From November 1, 2014 the Russian government is imposing a new fee on trucks exceeding 12 tonnes using federal highways in Russia, equal to RUB3.5 (US$0.1) per kilometre. The Russian highways authority said the move will not have a significant effect on the road transport of finished vehicles as the costs remain below those levied on movements in Europe. It also said that innovations in the finished vehicle transport market promise greater efficiencies to counter the increased costs. This is debated by experts outside the government, who have stated that the new levy could lead to a shift in the number of vehicles moved by road to rail because of the costs associated with routes that cover more than 1,000km where unit costs per kilometre covered by road lose out to the longer distance efficiencies achieved by rail.

"In European countries, the same rates are higher than those it was decided to establish from November 2014 in Russia,” said Roman Starovoyt, the head of Russian highways authority Rosavtodor, and one of the authors of the bill, adding that the change in policy will have minimal impact on carriers. “According to our calculations it is expected that the decrease in net profit will be on average between 0.36-0.5%, so it should not affect the consumers of services,” he added.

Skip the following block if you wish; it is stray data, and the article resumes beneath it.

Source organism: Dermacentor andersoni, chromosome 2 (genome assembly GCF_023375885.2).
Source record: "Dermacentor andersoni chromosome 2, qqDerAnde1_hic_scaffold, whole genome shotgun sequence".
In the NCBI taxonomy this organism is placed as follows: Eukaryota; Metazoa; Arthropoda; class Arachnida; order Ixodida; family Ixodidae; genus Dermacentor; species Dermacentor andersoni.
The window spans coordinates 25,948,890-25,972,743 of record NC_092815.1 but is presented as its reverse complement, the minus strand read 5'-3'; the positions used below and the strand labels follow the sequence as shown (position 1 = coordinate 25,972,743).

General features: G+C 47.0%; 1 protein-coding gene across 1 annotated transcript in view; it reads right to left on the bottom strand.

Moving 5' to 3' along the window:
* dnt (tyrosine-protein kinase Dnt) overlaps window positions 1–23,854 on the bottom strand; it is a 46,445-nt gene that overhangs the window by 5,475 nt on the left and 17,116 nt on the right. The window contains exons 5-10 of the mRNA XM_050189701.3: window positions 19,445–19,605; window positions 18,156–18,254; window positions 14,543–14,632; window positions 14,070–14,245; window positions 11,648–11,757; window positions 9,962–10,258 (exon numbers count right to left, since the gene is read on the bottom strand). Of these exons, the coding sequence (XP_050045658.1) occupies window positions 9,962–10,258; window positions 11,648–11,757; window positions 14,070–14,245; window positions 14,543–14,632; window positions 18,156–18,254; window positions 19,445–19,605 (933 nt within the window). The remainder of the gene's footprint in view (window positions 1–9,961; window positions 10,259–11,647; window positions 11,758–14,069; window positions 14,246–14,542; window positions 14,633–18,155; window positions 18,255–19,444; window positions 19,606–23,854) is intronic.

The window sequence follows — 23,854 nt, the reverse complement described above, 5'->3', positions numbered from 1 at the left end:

At the same time the Russian authorities insist that the new system would have many advantages, thanks to developments in the truck market.

"Innovation will really reduce the number of trucks on the roads, but as a result we will be able to abandon seasonal restrictions on truck traffic on particular highways,” said a spokesperson for the Russian Ministry of Transport. “Also, as a result of innovation, there will be raised additional funds for the construction and maintenance of roads, so it will gradually improve their performance. This, in turn, will allow carriers to reduce the cost of repair of their vehicles,” he added.

According to the head of the research department at the Transport Institute of Natural Monopolies, Vladimir Savchuk, road transport in Russia shows greater efficiency in the movement of vehicles over a distance up to 1,000km. Between 1,000km and 3000 km rail begins to compete with road on price and, when distances exceed this, rail becomes the more efficient and economical mode.

The proposed fee is more likely to see a switch in modes from road to rail on those routes that exceed 1,000km accordingly.

"The bill has its advantages as, in the future, on borrowed money, it will mean improved infrastructure, including the building of new roads,” admitted Pavel Shulgin, member of the Russian Association of Freight Carriers. “However, at the same time the new cost of road transport is likely to deter companies from transporting cars at a distance of over 2,000 km by road transport, since in this case the cost will exceed RUB 7,000 (US$230). This, taking into account the tariffs on Russian railways, is quite an impressive amount."

The costs of the development and implementation of a system that will monitor the movement of trucks on the roads is likely to reach RUB180bn (US$6bn), while the penalty for not paying the new fee could reach RUB1m (US$30,000).